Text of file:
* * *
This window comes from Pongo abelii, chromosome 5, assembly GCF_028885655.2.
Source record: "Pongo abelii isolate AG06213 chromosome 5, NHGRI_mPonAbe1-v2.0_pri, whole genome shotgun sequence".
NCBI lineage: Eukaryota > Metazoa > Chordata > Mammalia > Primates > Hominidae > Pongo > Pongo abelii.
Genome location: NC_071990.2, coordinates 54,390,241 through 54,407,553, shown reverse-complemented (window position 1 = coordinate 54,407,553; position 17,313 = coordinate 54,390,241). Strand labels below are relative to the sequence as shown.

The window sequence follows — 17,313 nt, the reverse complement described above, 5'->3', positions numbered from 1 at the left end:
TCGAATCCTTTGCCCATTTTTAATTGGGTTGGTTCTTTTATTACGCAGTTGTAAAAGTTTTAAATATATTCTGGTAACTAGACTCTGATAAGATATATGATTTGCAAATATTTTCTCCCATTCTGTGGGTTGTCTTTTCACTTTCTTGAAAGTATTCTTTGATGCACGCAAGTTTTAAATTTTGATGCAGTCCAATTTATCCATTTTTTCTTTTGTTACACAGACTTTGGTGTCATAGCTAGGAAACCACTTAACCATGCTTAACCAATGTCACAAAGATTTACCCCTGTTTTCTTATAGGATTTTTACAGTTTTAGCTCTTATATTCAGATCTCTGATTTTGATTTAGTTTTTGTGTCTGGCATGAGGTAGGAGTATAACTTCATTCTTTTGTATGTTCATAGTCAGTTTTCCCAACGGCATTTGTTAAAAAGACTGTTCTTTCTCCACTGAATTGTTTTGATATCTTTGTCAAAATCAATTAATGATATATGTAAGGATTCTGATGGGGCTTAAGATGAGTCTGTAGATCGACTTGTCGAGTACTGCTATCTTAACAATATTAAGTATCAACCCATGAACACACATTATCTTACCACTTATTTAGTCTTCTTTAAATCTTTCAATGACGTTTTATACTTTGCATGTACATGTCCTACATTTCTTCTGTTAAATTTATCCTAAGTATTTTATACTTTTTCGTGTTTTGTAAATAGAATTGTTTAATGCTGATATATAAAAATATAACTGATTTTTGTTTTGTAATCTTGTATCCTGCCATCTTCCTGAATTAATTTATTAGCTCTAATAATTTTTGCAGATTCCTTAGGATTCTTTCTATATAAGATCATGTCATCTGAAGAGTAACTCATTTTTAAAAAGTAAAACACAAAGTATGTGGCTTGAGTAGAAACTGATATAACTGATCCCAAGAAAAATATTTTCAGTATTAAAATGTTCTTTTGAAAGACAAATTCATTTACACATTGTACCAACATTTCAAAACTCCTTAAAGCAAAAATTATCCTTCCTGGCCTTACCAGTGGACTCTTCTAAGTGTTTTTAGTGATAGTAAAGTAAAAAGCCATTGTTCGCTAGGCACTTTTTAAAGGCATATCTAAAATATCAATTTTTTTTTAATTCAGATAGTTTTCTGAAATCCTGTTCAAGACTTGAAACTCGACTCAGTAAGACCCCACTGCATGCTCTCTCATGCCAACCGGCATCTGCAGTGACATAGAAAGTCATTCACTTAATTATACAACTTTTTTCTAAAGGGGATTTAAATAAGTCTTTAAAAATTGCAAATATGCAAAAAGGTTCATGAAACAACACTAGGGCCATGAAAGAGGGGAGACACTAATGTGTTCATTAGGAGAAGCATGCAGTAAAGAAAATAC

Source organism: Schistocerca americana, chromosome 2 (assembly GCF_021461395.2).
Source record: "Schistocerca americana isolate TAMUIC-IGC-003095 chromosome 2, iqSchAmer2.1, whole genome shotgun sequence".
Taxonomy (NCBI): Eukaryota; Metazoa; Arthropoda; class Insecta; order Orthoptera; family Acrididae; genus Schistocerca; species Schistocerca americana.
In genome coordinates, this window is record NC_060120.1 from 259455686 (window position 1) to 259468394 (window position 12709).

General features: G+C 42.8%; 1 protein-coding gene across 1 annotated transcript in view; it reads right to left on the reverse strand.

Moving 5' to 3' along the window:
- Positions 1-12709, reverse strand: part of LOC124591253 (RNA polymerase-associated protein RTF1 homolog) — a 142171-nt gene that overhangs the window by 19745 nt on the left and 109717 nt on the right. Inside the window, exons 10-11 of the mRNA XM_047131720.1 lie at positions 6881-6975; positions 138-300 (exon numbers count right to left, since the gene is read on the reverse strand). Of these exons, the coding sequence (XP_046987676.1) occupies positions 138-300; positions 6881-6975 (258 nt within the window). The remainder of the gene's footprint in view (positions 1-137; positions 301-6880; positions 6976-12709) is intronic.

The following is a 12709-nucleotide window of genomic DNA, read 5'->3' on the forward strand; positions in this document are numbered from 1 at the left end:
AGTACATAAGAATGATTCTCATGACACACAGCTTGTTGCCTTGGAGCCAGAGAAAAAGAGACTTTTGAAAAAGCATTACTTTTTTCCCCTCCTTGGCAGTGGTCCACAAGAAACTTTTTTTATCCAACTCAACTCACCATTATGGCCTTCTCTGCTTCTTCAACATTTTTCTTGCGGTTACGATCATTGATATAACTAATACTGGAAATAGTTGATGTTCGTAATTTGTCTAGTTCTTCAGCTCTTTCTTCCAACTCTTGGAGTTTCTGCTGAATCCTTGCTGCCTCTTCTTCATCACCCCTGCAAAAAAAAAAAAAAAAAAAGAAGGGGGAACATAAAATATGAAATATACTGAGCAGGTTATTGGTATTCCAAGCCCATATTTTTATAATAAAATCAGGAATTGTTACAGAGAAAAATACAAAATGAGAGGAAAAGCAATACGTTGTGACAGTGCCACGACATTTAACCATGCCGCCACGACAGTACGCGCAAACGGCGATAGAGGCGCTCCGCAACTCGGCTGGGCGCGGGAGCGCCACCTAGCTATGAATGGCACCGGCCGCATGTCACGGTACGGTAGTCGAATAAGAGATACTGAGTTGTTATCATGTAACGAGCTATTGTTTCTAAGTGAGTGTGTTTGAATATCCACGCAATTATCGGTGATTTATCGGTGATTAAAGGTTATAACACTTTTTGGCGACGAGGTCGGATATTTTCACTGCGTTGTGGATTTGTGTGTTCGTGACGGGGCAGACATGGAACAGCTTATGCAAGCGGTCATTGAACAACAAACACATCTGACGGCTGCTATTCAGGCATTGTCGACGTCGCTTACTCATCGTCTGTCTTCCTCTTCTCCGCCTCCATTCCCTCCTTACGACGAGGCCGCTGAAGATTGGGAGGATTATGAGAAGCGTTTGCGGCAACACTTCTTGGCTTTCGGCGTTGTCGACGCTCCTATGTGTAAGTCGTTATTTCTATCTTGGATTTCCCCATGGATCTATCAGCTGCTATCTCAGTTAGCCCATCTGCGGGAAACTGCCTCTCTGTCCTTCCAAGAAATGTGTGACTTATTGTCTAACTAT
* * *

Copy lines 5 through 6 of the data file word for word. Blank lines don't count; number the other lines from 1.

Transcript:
The window sequence follows — 17,313 nt, the reverse complement described above, 5'->3', positions numbered from 1 at the left end:
TCGAATCCTTTGCCCATTTTTAATTGGGTTGGTTCTTTTATTACGCAGTTGTAAAAGTTTTAAATATATTCTGGTAACTAGACTCTGATAAGATATATGATTTGCAAATATTTTCTCCCATTCTGTGGGTTGTCTTTTCACTTTCTTGAAAGTATTCTTTGATGCACGCAAGTTTTAAATTTTGATGCAGTCCAATTTATCCATTTTTTCTTTTGTTACACAGACTTTGGTGTCATAGCTAGGAAACCACTTAACCATGCTTAACCAATGTCACAAAGATTTACCCCTGTTTTCTTATAGGATTTTTACAGTTTTAGCTCTTATATTCAGATCTCTGATTTTGATTTAGTTTTTGTGTCTGGCATGAGGTAGGAGTATAACTTCATTCTTTTGTATGTTCATAGTCAGTTTTCCCAACGGCATTTGTTAAAAAGACTGTTCTTTCTCCACTGAATTGTTTTGATATCTTTGTCAAAATCAATTAATGATATATGTAAGGATTCTGATGGGGCTTAAGATGAGTCTGTAGATCGACTTGTCGAGTACTGCTATCTTAACAATATTAAGTATCAACCCATGAACACACATTATCTTACCACTTATTTAGTCTTCTTTAAATCTTTCAATGACGTTTTATACTTTGCATGTACATGTCCTACATTTCTTCTGTTAAATTTATCCTAAGTATTTTATACTTTTTCGTGTTTTGTAAATAGAATTGTTTAATGCTGATATATAAAAATATAACTGATTTTTGTTTTGTAATCTTGTATCCTGCCATCTTCCTGAATTAATTTATTAGCTCTAATAATTTTTGCAGATTCCTTAGGATTCTTTCTATATAAGATCATGTCATCTGAAGAGTAACTCATTTTTAAAAAGTAAAACACAAAGTATGTGGCTTGAGTAGAAACTGATATAACTGATCCCAAGAAAAATATTTTCAGTATTAAAATGTTCTTTTGAAAGACAAATTCATTTACACATTGTACCAACATTTCAAAACTCCTTAAAGCAAAAATTATCCTTCCTGGCCTTACCAGTGGACTCTTCTAAGTGTTTTTAGTGATAGTAAAGTAAAAAGCCATTGTTCGCTAGGCACTTTTTAAAGGCATATCTAAAATATCAATTTTTTTTTAATTCAGATAGTTTTCTGAAATCCTGTTCAAGACTTGAAACTCGACTCAGTAAGACCCCACTGCATGCTCTCTCATGCCAACCGGCATCTGCAGTGACATAGAAAGTCATTCACTTAATTATACAACTTTTTTCTAAAGGGGATTTAAATAAGTCTTTAAAAATTGCAAATATGCAAAAAGGTTCATGAAACAACACTAGGGCCATGAAAGAGGGGAGACACTAATGTGTTCATTAGGAGAAGCATGCAGTAAAGAAAATAC